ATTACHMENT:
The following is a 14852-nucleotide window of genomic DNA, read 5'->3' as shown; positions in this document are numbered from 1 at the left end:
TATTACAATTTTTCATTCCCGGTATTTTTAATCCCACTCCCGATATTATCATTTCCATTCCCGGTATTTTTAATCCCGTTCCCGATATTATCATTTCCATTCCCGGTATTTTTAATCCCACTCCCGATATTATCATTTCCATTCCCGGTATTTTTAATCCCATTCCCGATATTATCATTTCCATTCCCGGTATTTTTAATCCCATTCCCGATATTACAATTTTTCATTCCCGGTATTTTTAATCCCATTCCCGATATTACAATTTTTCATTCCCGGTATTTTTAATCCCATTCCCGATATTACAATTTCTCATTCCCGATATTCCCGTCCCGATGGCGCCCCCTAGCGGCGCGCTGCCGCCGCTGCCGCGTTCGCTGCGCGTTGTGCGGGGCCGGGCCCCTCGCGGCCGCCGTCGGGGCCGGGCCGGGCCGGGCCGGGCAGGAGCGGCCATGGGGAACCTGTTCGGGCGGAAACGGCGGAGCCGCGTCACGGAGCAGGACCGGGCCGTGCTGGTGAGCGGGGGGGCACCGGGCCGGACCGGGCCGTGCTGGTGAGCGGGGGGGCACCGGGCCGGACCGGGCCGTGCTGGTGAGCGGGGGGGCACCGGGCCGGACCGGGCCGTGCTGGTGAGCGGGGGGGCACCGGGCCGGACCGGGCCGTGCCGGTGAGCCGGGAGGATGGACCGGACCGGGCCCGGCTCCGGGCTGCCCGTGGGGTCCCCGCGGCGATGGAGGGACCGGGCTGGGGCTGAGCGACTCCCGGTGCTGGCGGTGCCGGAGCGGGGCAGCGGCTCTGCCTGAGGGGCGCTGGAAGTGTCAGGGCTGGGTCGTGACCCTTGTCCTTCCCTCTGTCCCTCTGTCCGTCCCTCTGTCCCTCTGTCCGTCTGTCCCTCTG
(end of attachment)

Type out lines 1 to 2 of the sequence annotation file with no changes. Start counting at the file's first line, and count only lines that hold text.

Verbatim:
The following is a 14852-nucleotide window of genomic DNA, read 5'->3' as shown; positions in this document are numbered from 1 at the left end:
TATTACAATTTTTCATTCCCGGTATTTTTAATCCCACTCCCGATATTATCATTTCCATTCCCGGTATTTTTAATCCCGTTCCCGATATTATCATTTCCATTCCCGGTATTTTTAATCCCACTCCCGATATTATCATTTCCATTCCCGGTATTTTTAATCCCATTCCCGATATTATCATTTCCATTCCCGGTATTTTTAATCCCATTCCCGATATTACAATTTTTCATTCCCGGTATTTTTAATCCCATTCCCGATATTACAATTTTTCATTCCCGGTATTTTTAATCCCATTCCCGATATTACAATTTCTCATTCCCGATATTCCCGTCCCGATGGCGCCCCCTAGCGGCGCGCTGCCGCCGCTGCCGCGTTCGCTGCGCGTTGTGCGGGGCCGGGCCCCTCGCGGCCGCCGTCGGGGCCGGGCCGGGCCGGGCCGGGCAGGAGCGGCCATGGGGAACCTGTTCGGGCGGAAACGGCGGAGCCGCGTCACGGAGCAGGACCGGGCCGTGCTGGTGAGCGGGGGGGCACCGGGCCGGACCGGGCCGTGCTGGTGAGCGGGGGGGCACCGGGCCGGACCGGGCCGTGCTGGTGAGCGGGGGGGCACCGGGCCGGACCGGGCCGTGCTGGTGAGCGGGGGGGCACCGGGCCGGACCGGGCCGTGCCGGTGAGCCGGGAGGATGGACCGGACCGGGCCCGGCTCCGGGCTGCCCGTGGGGTCCCCGCGGCGATGGAGGGACCGGGCTGGGGCTGAGCGACTCCCGGTGCTGGCGGTGCCGGAGCGGGGCAGCGGCTCTGCCTGAGGGGCGCTGGAAGTGTCAGGGCTGGGTCGTGACCCTTGTCCTTCCCTCTGTCCCTCTGTCCGTCCCTCTGTCCCTCTGTCCGTCTGTCCCTCTG